The IPO shares were issued at 35c and last month another $55 million was raised at a price of 40c each.
Shares this week hit an all-time high of 58.5c.
In terms of gains then, nothing super spectacular to date, albeit the number of IPOs in the resources sector trading well above their issue price after 12 months of public life is a depressingly small number.
However, Nickel Mines is clearly unique in the ASX mining space.
Unlike in typical mining scenarios, there's no depleting resource risk, with the RKEF nickel pig iron lines in Sulawesi the ASX-company has stakes-in, able to process any of the billions of tonnes of laterite ore found in Indonesia.
There's also precious little processing risk, with the fast ramp up of the RKEF lines testament to Chinese partner Tsingshan's expertise - Tsingshan being the world's largest stainless steel producer.
Brokerage Patersons recently described it thus; "mine life is irrelevant and production can continue largely ad infinitum", rendering Nickel Mines "a completely unique and attractive nickel play on the global market".
Effectively Nickel Mines has been buying nickel cash flows on a relatively risk-free basis and as such its arguably more an industrial play than a typically higher risk mining stock - with consequent more aggressive investment ratios possibly applicable.
"This is a massive point of differentiation between us and our (mining) peers," management of the company recently told MNN.
Asked by investors what the biggest risk is with an investment in Nickel Mines, MD Justin Werner told MNN his answer is simply this; "What's the nickel price going to do?"
Nickel Mines' June quarter cash costs revealed this week came in at US$7725 per tonne, versus a recent nickel price about double that level.
In a global context then, Nickel Mines' cash costs are around second quartile.
Still, notwithstanding the current strong price, there would appear to be inherent insurance in place given the relationship with global stainless steel heavyweight Tsingshan - with the major holding an 18% stake in Nickel Mines through subsidiary company Shanghai Decent.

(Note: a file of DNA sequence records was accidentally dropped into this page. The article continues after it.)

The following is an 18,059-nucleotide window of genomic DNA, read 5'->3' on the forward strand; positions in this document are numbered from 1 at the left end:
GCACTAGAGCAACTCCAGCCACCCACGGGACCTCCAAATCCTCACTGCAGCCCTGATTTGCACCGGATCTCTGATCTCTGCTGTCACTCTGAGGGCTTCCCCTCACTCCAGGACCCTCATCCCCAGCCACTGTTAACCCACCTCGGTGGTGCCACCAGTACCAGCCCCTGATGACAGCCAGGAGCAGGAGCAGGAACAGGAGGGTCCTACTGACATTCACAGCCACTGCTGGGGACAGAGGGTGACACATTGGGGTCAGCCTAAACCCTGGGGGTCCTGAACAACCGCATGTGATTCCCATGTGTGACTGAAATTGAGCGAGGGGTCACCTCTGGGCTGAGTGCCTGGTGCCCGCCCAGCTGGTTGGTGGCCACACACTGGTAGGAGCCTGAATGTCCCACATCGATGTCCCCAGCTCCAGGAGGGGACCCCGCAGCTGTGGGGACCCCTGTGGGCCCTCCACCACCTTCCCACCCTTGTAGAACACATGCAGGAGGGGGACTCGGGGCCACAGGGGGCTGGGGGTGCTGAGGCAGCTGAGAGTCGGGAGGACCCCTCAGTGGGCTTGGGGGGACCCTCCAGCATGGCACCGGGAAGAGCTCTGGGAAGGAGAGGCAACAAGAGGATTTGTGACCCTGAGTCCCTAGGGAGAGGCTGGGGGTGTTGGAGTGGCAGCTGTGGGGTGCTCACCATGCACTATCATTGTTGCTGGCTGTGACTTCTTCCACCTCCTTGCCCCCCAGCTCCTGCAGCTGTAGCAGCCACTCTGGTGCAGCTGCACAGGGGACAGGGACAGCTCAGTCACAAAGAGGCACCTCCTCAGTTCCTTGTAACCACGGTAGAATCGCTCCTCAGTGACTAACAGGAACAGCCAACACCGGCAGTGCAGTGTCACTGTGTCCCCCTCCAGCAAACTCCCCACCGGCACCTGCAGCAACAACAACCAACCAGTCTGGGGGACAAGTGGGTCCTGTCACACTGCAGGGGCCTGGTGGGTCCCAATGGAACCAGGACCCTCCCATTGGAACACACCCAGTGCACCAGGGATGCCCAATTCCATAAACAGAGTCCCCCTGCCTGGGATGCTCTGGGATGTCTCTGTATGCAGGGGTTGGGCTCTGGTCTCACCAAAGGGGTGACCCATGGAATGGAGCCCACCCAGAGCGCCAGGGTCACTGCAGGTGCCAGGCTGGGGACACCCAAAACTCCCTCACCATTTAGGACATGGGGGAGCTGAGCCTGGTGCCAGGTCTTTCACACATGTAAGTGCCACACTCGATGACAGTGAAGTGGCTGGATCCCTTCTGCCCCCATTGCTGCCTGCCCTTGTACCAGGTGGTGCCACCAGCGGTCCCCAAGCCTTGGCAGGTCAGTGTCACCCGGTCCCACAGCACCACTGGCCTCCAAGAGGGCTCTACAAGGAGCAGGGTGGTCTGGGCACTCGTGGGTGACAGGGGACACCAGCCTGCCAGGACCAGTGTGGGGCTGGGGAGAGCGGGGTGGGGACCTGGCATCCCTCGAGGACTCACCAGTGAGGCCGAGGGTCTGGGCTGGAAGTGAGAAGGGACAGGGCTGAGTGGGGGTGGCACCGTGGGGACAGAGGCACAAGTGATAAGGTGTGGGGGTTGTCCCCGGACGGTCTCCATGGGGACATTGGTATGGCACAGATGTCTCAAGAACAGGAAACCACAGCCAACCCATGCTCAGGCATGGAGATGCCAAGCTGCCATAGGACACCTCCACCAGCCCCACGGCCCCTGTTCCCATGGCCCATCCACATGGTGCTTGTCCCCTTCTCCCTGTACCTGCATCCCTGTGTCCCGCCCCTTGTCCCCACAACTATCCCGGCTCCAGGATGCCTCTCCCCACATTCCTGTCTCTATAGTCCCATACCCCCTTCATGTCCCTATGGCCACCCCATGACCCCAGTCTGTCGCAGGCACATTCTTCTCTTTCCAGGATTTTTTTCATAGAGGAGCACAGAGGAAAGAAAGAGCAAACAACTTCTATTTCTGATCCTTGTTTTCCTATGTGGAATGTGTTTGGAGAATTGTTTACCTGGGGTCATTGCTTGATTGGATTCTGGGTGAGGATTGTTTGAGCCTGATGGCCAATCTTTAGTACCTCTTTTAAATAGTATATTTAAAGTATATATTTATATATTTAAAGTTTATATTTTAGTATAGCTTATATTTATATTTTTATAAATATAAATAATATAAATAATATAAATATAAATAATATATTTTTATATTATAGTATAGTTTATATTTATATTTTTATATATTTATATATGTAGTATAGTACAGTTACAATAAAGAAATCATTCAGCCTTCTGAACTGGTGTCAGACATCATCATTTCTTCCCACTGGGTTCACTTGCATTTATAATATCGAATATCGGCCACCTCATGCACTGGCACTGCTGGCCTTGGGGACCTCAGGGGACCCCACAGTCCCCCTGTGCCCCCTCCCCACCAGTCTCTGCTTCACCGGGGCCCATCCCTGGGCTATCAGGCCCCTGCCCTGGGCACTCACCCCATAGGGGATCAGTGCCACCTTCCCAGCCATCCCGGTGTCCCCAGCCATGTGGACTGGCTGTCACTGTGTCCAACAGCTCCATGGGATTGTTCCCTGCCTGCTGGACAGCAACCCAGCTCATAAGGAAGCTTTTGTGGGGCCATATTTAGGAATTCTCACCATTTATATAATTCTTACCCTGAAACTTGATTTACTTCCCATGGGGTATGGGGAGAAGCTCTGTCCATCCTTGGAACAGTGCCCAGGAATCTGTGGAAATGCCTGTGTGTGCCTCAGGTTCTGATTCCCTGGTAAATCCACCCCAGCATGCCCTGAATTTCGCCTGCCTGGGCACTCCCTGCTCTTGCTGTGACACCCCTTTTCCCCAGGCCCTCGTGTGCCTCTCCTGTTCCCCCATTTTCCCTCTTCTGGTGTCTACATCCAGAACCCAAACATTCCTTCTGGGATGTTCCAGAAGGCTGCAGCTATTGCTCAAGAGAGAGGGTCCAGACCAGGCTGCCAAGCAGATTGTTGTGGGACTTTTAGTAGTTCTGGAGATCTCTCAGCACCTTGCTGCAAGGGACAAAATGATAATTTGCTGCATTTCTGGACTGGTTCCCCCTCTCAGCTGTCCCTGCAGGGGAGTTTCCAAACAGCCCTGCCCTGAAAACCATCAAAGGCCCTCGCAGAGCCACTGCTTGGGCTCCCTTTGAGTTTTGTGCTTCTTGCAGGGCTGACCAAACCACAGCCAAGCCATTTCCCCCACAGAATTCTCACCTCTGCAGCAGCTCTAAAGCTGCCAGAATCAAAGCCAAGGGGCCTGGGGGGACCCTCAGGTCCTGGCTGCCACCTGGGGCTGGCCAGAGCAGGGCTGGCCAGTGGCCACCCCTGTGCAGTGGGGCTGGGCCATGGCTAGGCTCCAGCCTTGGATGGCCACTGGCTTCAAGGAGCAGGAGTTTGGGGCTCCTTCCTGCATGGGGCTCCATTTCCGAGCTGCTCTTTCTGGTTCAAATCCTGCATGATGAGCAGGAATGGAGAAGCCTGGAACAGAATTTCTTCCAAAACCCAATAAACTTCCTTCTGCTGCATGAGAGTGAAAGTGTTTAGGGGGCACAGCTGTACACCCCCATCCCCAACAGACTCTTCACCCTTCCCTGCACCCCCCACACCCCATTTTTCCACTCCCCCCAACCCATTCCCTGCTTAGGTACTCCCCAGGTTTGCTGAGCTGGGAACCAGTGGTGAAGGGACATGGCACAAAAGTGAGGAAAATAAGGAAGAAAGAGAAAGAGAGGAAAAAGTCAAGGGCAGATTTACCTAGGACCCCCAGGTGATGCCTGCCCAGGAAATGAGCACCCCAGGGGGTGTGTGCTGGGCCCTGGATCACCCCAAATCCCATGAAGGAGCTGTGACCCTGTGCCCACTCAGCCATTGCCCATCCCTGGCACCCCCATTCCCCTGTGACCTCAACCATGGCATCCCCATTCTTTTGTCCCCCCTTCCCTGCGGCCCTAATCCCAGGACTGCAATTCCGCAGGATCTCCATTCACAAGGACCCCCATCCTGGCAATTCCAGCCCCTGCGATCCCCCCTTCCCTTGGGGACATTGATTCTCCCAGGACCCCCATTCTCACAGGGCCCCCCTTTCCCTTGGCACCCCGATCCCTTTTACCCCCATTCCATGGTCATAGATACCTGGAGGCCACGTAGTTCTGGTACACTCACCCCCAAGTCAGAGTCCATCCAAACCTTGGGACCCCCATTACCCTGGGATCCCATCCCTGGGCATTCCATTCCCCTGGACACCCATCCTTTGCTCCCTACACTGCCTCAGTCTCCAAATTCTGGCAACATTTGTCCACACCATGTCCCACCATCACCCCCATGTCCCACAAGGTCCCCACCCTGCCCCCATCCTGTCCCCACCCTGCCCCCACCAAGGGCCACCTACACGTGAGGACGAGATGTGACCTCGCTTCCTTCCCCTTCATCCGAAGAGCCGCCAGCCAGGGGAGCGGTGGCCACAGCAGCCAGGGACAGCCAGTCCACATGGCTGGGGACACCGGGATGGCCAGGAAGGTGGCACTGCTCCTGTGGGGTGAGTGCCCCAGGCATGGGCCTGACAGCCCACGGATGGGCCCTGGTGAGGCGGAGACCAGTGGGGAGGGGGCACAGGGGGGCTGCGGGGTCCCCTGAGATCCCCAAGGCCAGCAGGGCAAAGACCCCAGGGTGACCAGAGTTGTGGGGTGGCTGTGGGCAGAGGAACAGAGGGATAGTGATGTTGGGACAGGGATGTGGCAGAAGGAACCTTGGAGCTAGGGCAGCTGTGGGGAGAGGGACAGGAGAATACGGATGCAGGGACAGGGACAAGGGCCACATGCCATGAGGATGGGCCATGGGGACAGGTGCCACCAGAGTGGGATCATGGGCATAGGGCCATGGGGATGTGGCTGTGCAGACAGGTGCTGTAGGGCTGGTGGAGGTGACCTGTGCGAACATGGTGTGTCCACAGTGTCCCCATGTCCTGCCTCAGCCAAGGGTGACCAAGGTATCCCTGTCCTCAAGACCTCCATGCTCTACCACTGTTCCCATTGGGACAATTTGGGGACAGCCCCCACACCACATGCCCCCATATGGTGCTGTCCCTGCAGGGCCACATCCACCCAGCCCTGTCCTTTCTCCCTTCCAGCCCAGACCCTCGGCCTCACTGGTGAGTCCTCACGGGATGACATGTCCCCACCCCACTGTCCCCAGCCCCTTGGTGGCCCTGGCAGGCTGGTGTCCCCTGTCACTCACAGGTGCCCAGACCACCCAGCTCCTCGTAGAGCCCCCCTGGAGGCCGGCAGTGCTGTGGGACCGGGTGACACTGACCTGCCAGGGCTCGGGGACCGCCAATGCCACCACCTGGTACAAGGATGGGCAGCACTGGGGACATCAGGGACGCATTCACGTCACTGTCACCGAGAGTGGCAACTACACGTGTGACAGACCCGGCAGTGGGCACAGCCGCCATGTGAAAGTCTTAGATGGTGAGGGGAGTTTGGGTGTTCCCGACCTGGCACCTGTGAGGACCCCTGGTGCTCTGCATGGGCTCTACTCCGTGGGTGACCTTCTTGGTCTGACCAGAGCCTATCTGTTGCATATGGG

Meanwhile the current growth path ahead of Nickel Mines sees the company on course for attributable nickel production of about 25,000-26,000t per annum.
That'll put it in the same league as the ASX's biggest pure play Western Areas.
But Werner told MNN the company's ambition is to be the world's biggest pure play.
It's a small field, but the number intimated was around 60,000tpa.
Again, the relationship with Tsingshan will be key to such an ambition being achieved, and given the history to date, there's no reason to doubt further deepening of ties between the two.
In many ways it appears to represent the classic cliched relationship-build between a Western company and an Asian company.
Nickel Mines first came into contact with Tsingshan some years ago as a supplier of ore to the vertically integrated stainless steel operation the Chinese company developed in Sulawesi.
Trust between the two companies grew from there and according to Werner Tianshan's lack of Western capital markets-experience saw the relationship build further.
He also said the Chinese stainless steel major respected Nickel Mines' established knowledge and abilities in operating in Indonesia given its history dating back a decade or so when it first came to the country seeking laterite nickel opportunities for shipping ore to China.
Where it all ends in the decade ahead is completely unclear, but to date everything Nickel Mines has done since listing has delivered or boded well.
And riding on the coattails of the best horse in the stainless steel race as the prospects for the nickel market continue to emerge in the brave new EV/battery storage world, looks a very opportune spot to be positioned indeed.
Nickel Mines' IPO is nominated for Deal of the Year in the 2019 MNN Awards.